ow can GLBRC researchers be sure that successful fuel production at the lab bench can be scaled up to meet the needs of a state, a region or a country?
Once biomass has been pretreated and the sugars released, GLBRC scientists work with bugs like yeast and E. coli to optimize the way they churn through sugars and ferment them to produce fuels.
Just as people need to chew food to better access and digest the nutrients inside, mechanical and chemical pretreatment of plants disrupts the cell walls and allows access to the sugars within. Using ammonia, heat and pressure, a pretreatment method known as AFEX (ammonia fiber expansion) blasts open cell walls, allowing enzymes easier access to the sugar polymers that make up plant cellulose.
Creating biofuels from region-specific biomass could make a huge dent in fossil fuel use for transportation. But moving lightweight, bulky biomass from farms to factories could leave a large carbon footprint, and get expensive quickly.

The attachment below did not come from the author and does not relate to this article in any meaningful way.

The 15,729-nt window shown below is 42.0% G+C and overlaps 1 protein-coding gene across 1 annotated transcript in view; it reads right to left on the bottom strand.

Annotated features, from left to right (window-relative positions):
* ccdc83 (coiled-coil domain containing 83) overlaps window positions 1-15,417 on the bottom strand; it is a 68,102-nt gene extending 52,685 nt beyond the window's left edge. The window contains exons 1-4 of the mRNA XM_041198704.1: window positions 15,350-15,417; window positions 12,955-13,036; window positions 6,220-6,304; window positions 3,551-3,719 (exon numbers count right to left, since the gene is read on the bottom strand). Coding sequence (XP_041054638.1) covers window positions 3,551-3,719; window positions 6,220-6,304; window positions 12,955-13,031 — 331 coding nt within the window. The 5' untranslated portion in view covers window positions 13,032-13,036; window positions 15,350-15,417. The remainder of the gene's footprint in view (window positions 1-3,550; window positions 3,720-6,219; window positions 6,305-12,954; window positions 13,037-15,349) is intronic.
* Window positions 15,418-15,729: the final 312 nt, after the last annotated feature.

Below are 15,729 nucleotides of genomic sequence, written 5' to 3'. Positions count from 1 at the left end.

EAST LANSING, Mich. — Pretreating non-edible biomass – corn leaves, stalks or switch grass – holds the keys for unlocking its energy potential and making it economically viable, according to a team of researchers led by Michigan State University.
Bruce Dale, Leader of GLBRC's Deconstruction Research Area, talks about biomass pretreatment, and its role in the biofuels pipeline.
MADISON - For thousands of years, bakers and brewers have relied on yeast to convert sugar into alcohol and carbon dioxide. Yet, University of Wisconsin-Madison researchers eager to harness this talent for brewing biofuels have found when it comes to churning through sugars, these budding microbes can be picky eaters.
GLBRC engine researcher David Rothamer explains the differences between cellulosic ethanol and corn ethanol.
Bruce Dale, Leader of GLBRC's Deconstruction Research Area, talks about the age-old discussion of whether cellulosic ethanol is efficient to create.